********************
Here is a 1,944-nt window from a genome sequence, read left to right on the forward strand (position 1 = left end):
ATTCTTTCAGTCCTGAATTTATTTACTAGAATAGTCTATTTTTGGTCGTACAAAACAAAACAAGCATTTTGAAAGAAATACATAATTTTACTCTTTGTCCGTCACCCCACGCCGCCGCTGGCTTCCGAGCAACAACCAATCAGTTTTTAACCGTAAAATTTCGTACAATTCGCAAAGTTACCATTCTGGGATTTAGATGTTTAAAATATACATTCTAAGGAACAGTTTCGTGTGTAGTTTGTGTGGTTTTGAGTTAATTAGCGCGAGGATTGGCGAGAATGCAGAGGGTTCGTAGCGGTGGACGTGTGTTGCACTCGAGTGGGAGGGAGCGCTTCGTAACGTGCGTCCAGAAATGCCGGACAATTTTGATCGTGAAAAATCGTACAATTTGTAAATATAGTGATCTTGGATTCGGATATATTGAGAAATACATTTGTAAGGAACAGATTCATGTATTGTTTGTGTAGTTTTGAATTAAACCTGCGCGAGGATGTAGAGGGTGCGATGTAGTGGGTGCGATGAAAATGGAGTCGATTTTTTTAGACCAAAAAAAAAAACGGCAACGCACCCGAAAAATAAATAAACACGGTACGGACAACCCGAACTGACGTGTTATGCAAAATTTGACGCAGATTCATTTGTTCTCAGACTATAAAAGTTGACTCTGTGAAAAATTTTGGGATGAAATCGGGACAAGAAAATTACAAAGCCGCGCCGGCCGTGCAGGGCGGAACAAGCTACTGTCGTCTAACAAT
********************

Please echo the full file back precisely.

Here is a 1,944-nt window from a genome sequence, read left to right on the forward strand (position 1 = left end):
ATTCTTTCAGTCCTGAATTTATTTACTAGAATAGTCTATTTTTGGTCGTACAAAACAAAACAAGCATTTTGAAAGAAATACATAATTTTACTCTTTGTCCGTCACCCCACGCCGCCGCTGGCTTCCGAGCAACAACCAATCAGTTTTTAACCGTAAAATTTCGTACAATTCGCAAAGTTACCATTCTGGGATTTAGATGTTTAAAATATACATTCTAAGGAACAGTTTCGTGTGTAGTTTGTGTGGTTTTGAGTTAATTAGCGCGAGGATTGGCGAGAATGCAGAGGGTTCGTAGCGGTGGACGTGTGTTGCACTCGAGTGGGAGGGAGCGCTTCGTAACGTGCGTCCAGAAATGCCGGACAATTTTGATCGTGAAAAATCGTACAATTTGTAAATATAGTGATCTTGGATTCGGATATATTGAGAAATACATTTGTAAGGAACAGATTCATGTATTGTTTGTGTAGTTTTGAATTAAACCTGCGCGAGGATGTAGAGGGTGCGATGTAGTGGGTGCGATGAAAATGGAGTCGATTTTTTTAGACCAAAAAAAAAAACGGCAACGCACCCGAAAAATAAATAAACACGGTACGGACAACCCGAACTGACGTGTTATGCAAAATTTGACGCAGATTCATTTGTTCTCAGACTATAAAAGTTGACTCTGTGAAAAATTTTGGGATGAAATCGGGACAAGAAAATTACAAAGCCGCGCCGGCCGTGCAGGGCGGAACAAGCTACTGTCGTCTAACAAT